None of the IMF’s standard DSA models seem to be appropriate for a case like Greece. The Hellenic Republic is a middle-income country that has highly concessionary financing conditions. This is a European (ESM, EFSF) innovation and thus the ESM should develop a new, appropriate DSA with relevant thresholds reflecting this special situation. DSA is the cornerstone of troika lending policies. But if the parties do not have a common understanding of the framework, communication may break down. Thus it would seem desirable to put more science into the discussion. In particular it would be important to agree on a common DSA model, and to make sure it is based on the relevant numbers.


ESM (2015), Annual Report 2014. Luxembourg.

Euronews (2015), This is how much Greece has to repay.

IMF and World Bank (2004), Debt Sustainability in Low-Income Countries—Proposal for an Operational Framework and Policy Implications. Washington, D.C.

IMF and World Bank (2005), Operational Framework for Debt Sustainability Assessments in Low-Income Countries—Further Considerations. Washington, D.C.

IMF (2011), Modernizing the Framework for Fiscal Policy and Public Debt Sustainability Analysis. Washington, D.C.

IMF (2013a), Staff Guidance Note for Public Debt Sustainability Analysis in Market-Access Countries. Washington, D.C. Online available at .

IMF (2013b), Staff Guidance Note on the Application of the Joint Bank-Fund Debt Sustainability Framework for Low-Income Countries. Washington, D.C.

IMF (2013c), Unification of Discount Rates Used in External Debt Analysis for Low-Income Countries. Washington, D.C.

Kazarian, P (2015), Greece Sovereign Debt: Asking the Right Questions. Lecture given at CESifo Munich, 9 July 2015. An earlier version is available online here.

Kraay, A, and V Nehru (2004), When is Debt Sustainable? World Bank Policy Research Working Paper No. 3200. Washington, D.C.

Public Debt Management Agency (2015), Hellenic Republic Public Debt Bulleting. Athens.


[1] The template for market-access countries can be found at, and for low-income countries at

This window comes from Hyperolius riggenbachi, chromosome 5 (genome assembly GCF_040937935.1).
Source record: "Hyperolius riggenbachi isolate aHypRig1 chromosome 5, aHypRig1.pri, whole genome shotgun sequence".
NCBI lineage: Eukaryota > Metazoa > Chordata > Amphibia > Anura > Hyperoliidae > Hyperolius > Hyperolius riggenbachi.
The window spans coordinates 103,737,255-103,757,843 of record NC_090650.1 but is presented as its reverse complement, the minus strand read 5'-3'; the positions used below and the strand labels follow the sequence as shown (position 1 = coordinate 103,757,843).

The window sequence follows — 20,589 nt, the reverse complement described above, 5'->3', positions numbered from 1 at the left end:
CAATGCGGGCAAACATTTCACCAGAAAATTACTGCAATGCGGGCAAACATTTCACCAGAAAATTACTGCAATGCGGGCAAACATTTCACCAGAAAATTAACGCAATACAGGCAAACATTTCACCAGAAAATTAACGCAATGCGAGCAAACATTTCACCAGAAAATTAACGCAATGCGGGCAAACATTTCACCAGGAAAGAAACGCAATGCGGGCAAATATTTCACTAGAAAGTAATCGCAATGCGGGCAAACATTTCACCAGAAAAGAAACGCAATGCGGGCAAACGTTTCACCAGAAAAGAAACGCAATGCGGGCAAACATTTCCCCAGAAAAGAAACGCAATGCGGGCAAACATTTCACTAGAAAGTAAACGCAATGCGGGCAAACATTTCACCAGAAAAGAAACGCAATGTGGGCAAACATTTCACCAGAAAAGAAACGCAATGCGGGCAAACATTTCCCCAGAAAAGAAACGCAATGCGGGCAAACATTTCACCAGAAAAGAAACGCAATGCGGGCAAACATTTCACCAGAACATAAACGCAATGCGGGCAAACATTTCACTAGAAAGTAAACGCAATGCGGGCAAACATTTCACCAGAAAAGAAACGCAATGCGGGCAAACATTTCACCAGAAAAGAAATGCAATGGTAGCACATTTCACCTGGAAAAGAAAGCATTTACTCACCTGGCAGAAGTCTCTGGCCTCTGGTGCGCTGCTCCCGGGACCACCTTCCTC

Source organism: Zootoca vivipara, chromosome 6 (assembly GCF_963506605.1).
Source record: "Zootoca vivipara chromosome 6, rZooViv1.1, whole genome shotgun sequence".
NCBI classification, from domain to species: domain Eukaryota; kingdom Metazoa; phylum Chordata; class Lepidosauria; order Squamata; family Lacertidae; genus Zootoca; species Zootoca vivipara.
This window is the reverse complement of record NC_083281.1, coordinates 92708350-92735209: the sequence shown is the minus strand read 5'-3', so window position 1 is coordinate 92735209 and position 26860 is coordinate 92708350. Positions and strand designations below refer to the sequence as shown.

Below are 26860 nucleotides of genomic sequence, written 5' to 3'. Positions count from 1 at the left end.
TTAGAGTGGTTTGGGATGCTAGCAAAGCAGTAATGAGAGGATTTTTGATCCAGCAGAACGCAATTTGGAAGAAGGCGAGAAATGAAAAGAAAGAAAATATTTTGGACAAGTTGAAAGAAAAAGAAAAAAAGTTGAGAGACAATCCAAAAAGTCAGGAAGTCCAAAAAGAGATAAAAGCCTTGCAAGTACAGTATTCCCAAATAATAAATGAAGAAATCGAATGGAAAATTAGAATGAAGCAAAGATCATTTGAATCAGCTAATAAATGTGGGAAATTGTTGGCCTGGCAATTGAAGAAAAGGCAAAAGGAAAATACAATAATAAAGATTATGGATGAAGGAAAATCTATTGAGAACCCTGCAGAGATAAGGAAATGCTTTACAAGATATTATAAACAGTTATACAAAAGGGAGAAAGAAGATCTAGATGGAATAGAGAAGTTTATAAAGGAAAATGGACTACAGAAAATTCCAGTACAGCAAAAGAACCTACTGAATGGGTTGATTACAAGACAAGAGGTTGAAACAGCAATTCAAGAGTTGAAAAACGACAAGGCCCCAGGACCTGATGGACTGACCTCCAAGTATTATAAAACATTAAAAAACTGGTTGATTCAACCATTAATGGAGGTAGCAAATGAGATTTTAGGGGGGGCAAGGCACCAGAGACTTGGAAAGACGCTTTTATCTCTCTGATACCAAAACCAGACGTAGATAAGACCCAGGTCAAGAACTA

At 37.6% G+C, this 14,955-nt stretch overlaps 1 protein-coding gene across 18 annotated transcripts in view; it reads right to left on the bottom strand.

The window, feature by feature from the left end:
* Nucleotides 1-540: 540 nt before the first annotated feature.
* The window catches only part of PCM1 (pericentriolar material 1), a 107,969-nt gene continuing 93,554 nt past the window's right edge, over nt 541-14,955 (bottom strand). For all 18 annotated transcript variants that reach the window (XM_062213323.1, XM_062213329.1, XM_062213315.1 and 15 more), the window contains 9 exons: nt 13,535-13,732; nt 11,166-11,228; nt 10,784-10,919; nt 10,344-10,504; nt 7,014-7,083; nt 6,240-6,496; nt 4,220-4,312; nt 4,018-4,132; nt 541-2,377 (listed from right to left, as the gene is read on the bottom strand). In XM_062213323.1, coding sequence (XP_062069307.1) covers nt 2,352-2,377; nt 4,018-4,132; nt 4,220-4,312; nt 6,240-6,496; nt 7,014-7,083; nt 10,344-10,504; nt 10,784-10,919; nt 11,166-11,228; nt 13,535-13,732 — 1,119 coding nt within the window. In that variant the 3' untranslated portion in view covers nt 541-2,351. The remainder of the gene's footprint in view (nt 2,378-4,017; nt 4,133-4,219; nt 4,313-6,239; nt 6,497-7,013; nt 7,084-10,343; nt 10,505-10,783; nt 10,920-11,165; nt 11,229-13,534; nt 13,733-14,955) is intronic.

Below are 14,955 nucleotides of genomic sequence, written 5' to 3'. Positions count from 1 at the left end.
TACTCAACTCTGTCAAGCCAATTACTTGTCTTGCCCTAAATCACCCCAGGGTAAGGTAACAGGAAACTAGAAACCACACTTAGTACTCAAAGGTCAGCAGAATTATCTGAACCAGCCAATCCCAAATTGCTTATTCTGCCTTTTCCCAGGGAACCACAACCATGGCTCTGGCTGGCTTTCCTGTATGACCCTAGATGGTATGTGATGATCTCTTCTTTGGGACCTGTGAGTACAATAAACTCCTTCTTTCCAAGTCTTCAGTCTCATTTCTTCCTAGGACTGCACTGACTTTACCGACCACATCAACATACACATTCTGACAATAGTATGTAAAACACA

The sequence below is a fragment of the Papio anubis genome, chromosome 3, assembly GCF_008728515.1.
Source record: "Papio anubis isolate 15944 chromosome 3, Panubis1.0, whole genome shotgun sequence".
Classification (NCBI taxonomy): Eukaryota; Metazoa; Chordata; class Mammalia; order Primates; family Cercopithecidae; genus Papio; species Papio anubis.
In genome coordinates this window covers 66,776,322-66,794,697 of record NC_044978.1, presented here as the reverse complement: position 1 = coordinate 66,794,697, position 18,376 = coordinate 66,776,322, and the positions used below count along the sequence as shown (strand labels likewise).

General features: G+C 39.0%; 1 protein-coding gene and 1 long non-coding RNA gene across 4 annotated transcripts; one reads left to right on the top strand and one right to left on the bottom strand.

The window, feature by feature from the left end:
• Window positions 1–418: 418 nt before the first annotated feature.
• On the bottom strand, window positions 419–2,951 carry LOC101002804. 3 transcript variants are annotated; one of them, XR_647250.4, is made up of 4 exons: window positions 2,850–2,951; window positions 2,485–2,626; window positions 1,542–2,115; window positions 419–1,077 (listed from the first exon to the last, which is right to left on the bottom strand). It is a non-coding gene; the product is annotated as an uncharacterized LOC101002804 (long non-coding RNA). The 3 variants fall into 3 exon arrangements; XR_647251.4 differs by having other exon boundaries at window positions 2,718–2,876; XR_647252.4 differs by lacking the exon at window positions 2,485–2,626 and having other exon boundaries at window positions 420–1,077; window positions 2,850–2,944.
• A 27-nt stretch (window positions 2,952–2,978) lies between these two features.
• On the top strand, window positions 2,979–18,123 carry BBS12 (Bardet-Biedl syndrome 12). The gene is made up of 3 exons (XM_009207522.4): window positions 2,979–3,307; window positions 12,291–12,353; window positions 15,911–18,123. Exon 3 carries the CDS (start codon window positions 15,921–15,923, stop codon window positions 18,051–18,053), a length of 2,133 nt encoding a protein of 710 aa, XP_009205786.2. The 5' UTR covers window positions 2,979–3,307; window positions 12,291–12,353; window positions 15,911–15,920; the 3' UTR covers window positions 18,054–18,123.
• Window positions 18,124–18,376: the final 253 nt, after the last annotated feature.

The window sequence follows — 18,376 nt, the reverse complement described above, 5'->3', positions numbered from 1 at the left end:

[2] Low-income countries are usually defined as countries eligible for the Poverty Reduction and Growth Trust (PRGT), with a PPP GDP per capita below USD 1,195 and limited market access.

[3] In a recent response to an inquiry by the Greek parliament (No. 160/30-4-2015), the Greek Public Debt Management Agency (PDMA) broke down the debt composition. See Euronews (2015) for an English translation.

[4] Applying the ESA would also imply to account for the financial assets under control of the Greek government, which have been valued at more than €90bn in 2013. The Greek net debt/GDP ratio is only 18%.

This article is published in collaboration with VoxEU. Publication does not imply endorsement of views by the World Economic Forum.

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Author: Julian Schumacher is a Research Associate at the University of Mainz and a PhD student at Humboldt University Berlin. Beatrice Weder di Mauro is a Professor of economics at the University of Mainz, a member of the German Council of Economic Experts and a research affiliate at the Center for Economic Policy Research, (CEPR) London.

Image: Euro coins are seen in front of a displayed Greece flag. REUTERS/Dado Ruvic.

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Related topics:
Geographies in DepthFinancial and Monetary SystemsEconomic Growth